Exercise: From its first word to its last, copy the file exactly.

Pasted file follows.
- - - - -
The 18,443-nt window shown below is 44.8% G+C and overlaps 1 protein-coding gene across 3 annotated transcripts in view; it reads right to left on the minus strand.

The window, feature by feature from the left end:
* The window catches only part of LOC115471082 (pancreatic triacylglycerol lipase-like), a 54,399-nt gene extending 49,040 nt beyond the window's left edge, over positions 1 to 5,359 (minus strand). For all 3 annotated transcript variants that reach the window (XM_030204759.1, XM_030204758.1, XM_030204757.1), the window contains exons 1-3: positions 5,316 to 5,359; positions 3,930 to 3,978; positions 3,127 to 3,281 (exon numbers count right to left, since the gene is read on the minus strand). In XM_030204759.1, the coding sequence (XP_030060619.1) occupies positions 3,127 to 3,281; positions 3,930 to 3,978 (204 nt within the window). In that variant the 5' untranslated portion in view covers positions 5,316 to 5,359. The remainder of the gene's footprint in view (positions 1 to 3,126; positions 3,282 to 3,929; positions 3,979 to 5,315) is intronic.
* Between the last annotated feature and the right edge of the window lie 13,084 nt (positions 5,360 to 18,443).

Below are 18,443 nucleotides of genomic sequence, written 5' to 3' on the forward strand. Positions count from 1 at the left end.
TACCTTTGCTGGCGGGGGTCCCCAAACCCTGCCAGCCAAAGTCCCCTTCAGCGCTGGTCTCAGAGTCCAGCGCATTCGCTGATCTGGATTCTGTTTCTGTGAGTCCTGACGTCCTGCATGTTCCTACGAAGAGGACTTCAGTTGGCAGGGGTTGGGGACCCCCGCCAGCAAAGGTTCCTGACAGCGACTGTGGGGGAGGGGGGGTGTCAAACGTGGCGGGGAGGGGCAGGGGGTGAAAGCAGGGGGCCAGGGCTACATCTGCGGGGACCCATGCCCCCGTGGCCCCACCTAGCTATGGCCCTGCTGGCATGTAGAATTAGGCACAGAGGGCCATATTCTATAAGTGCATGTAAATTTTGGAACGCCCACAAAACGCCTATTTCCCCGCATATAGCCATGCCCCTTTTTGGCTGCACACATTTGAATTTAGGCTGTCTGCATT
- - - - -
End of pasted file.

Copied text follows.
The 18,443-nt window shown below is 44.8% G+C and overlaps 1 protein-coding gene across 3 annotated transcripts in view; it reads right to left on the minus strand.

The window, feature by feature from the left end:
* The window catches only part of LOC115471082 (pancreatic triacylglycerol lipase-like), a 54,399-nt gene extending 49,040 nt beyond the window's left edge, over positions 1 to 5,359 (minus strand). For all 3 annotated transcript variants that reach the window (XM_030204759.1, XM_030204758.1, XM_030204757.1), the window contains exons 1-3: positions 5,316 to 5,359; positions 3,930 to 3,978; positions 3,127 to 3,281 (exon numbers count right to left, since the gene is read on the minus strand). In XM_030204759.1, the coding sequence (XP_030060619.1) occupies positions 3,127 to 3,281; positions 3,930 to 3,978 (204 nt within the window). In that variant the 5' untranslated portion in view covers positions 5,316 to 5,359. The remainder of the gene's footprint in view (positions 1 to 3,126; positions 3,282 to 3,929; positions 3,979 to 5,315) is intronic.
* Between the last annotated feature and the right edge of the window lie 13,084 nt (positions 5,360 to 18,443).

Below are 18,443 nucleotides of genomic sequence, written 5' to 3' on the forward strand. Positions count from 1 at the left end.
TACCTTTGCTGGCGGGGGTCCCCAAACCCTGCCAGCCAAAGTCCCCTTCAGCGCTGGTCTCAGAGTCCAGCGCATTCGCTGATCTGGATTCTGTTTCTGTGAGTCCTGACGTCCTGCATGTTCCTACGAAGAGGACTTCAGTTGGCAGGGGTTGGGGACCCCCGCCAGCAAAGGTTCCTGACAGCGACTGTGGGGGAGGGGGGGTGTCAAACGTGGCGGGGAGGGGCAGGGGGTGAAAGCAGGGGGCCAGGGCTACATCTGCGGGGACCCATGCCCCCGTGGCCCCACCTAGCTATGGCCCTGCTGGCATGTAGAATTAGGCACAGAGGGCCATATTCTATAAGTGCATGTAAATTTTGGAACGCCCACAAAACGCCTATTTCCCCGCATATAGCCATGCCCCTTTTTGGCTGCACACATTTGAATTTAGGCTGTCTGCATT